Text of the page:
This notion of usefulness is something that I try not to think of in my writing. Because whatever I deem useful may be entirely overlooked, and the most useless words may be highlighted and examined for days on end. It betrays the idea of what a text is to try to emphasize what is useful, what should be noticed, what should be achieved through the reading.

George Steiner begins his text Tolstoy or Dostoevsky with the line, “Literary criticism should arise out of a debt of love” and the first page ends with “Through some primary instinct of communion we seek to convey to others the quality and force of our experience. We would persuade them to lay themselves open to it. In this attempt at persuasion originate the truest insights criticism can offer”.

“Debt of love” and “lay themselves open to it” I believe are two of the most important phrases in those lines. Because that is not only what a text is aiming to do, but that is what one’s own writing, whether it be creative or criticism, should aim for as well. The achievement should lie not in hitting the bullseye, but being able to aim the arrow at all, for yourself or for another.

Nietzsche’s 10 Rules for Writers

1. Of prime necessity is life: a style should live.

2. Style should be suited to the specific person with whom you wish to communicate. (The law of mutual relation.)

3. First, one must determine precisely “what-and-what do I wish to say and present,” before you may write. Writing must be mimicry.

4. Since the writer lacks many of the speaker’s means, he must in general have for his model a very expressive kind of presentation of necessity, the written copy will appear much paler.

5. The richness of life reveals itself through a richness of gestures. One must learn to feel everything — the length and retarding of sentences, interpunctuations, the choice of words, the pausing, the sequence of arguments — like gestures.

6. Be careful with periods! Only those people who also have long duration of breath while speaking are entitled to periods. With most people, the period is a matter of affectation.

7. Style ought to prove that one believes in an idea; not only that one thinks it but also feels it.

8. The more abstract a truth which one wishes to teach, the more one must first entice the senses.

9. Strategy on the part of the good writer of prose consists of choosing his means for stepping close to poetry but never stepping into it.

10. It is not good manners or clever to deprive one’s reader of the most obvious objections. It is very good manners and very clever to leave it to one’s reader alone to pronounce the ultimate quintessence of our wisdom.


“Speech may be sublime but there’s something in the symbols.”

“Suppose someone said: every familiar word, in a book for example, actually carries an atmosphere with it in our minds, a ‘corona’ of faintly indicated uses. —Just as if each figure in a painting were surrounded by delicate shadowy drawings of scenes, as it were in another dimension, and in them we saw the figures in different contexts. —Let’s take this assumption very seriously!”
–Wittgenstein, PI Pt.II §35

They say you can find math in nature, that it’s already there. Similarly, you can find metaphor in understanding seamlessly.

Language is a shadow–and with it come shadows.
Shadows are created by three things; light, angle, perspective.


Timeline of the plague throughout history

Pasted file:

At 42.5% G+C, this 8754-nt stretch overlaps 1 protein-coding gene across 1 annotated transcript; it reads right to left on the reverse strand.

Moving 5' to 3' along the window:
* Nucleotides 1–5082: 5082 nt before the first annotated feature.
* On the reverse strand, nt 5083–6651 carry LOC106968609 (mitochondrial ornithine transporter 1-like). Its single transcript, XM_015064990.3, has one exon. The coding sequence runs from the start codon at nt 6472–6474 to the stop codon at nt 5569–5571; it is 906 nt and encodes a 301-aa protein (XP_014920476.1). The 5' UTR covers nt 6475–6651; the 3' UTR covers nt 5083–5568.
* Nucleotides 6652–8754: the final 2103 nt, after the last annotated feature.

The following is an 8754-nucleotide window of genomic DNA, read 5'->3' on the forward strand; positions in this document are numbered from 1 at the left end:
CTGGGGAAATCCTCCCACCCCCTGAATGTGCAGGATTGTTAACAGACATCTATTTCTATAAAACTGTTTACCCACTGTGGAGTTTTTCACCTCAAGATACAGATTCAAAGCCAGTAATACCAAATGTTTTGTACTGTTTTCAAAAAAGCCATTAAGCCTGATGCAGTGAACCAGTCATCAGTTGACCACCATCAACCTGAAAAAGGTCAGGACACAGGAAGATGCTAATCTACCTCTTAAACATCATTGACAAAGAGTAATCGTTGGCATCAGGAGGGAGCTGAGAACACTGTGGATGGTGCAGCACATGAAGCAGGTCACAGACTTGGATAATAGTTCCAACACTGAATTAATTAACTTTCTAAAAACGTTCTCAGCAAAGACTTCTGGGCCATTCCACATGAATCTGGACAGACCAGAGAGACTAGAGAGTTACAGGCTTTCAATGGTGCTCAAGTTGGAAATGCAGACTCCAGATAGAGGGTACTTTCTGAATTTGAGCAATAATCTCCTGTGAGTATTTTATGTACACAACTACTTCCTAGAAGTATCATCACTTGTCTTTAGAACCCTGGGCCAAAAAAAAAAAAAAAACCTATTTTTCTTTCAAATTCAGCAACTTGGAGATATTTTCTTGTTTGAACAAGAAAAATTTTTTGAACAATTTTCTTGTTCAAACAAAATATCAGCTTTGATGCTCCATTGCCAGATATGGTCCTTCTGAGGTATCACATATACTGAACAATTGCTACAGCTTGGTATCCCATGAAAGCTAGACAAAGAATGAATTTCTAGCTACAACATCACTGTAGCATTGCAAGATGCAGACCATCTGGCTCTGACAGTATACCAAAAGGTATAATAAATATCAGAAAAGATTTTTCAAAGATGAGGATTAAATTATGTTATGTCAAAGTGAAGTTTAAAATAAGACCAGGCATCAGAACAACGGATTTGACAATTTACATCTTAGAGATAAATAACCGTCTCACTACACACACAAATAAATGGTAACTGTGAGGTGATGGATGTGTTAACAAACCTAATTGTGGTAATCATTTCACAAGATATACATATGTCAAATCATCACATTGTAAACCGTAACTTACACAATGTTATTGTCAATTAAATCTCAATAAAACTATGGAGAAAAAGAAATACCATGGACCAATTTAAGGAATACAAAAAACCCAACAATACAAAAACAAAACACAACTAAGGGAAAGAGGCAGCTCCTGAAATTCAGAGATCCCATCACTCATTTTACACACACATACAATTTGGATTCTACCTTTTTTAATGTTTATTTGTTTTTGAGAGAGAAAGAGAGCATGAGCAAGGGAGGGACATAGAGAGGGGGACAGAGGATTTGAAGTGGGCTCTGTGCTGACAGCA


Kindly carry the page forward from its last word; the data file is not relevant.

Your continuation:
The other day I was reading up on the plague, and I realized that there wasn’t a comprehensive timeline on any single website. So I compiled the information that I could find and well, here’s a timeline of the plague for anyone else who’s interested.

430 BCE – 2nd year of Peloponnesian War. Thucydides wrote of a disease that is believed to be the Plague. Some scholars debate that it was smallpox. Killed one-third of the population in Athens.

1st Century – Rufus of Ephesus, a Greek anatomist, refers to an outbreak of plague in Libya, Egypt, and Syria

160 – Plague contributes to the collapse of the Han empires

165-180 – “Antonine” plague kills five million people of the Roman empire. Emperors Lucius Verus (in 169) and Marcus Aurelius (in 180) also succumb to the plague.

262 – A plague in Rome kills about 5000 people a day

540 – An outbreak of the plague occurs at Pelusium, Egypt.

541 – “Justinian plague” kills a quarter of the population in the Mediterranean region. 25 million worldwide. Lasted till about 750

Continue reading “Timeline of the plague throughout history”

Translations of ‘The Master and Margarita’; The Many Lines to Read

“Afterward, when it was frankly too late, various persons collected their data and issued descriptions of this man. As to his teeth, he had platinum crowns on the left side and gold ones on the right. He wore an expensive gray suit and foreign shoes of the same color as his suit. His gray beret was stuck jauntily over one ear and under his arm he carried a walking stick with a knob in the shape of a poodle’s head. He looked slightly over forty. Crooked sort of mouth. Clean-shaven. Dark hair. Right eye black, left eye for some reason green. Eyebrows black, but one higher than the other. In short–a foreigner.”
-From Michael Glenny’s translation of The Master and Margarita

“Afterward, when–frankly speaking–it was already too late, various official institutions filed reports describing this man. A comparison of these reports can only cause astonishment. Thus, the first says that the man was short, had gold teeth, and limped on the right foot. The second, that the man was of enormous height, had platinum crowns, and limped on the left foot. The third states laconically that the man had no special distinguishing characteristics. We must discard all these reports as quite worthless.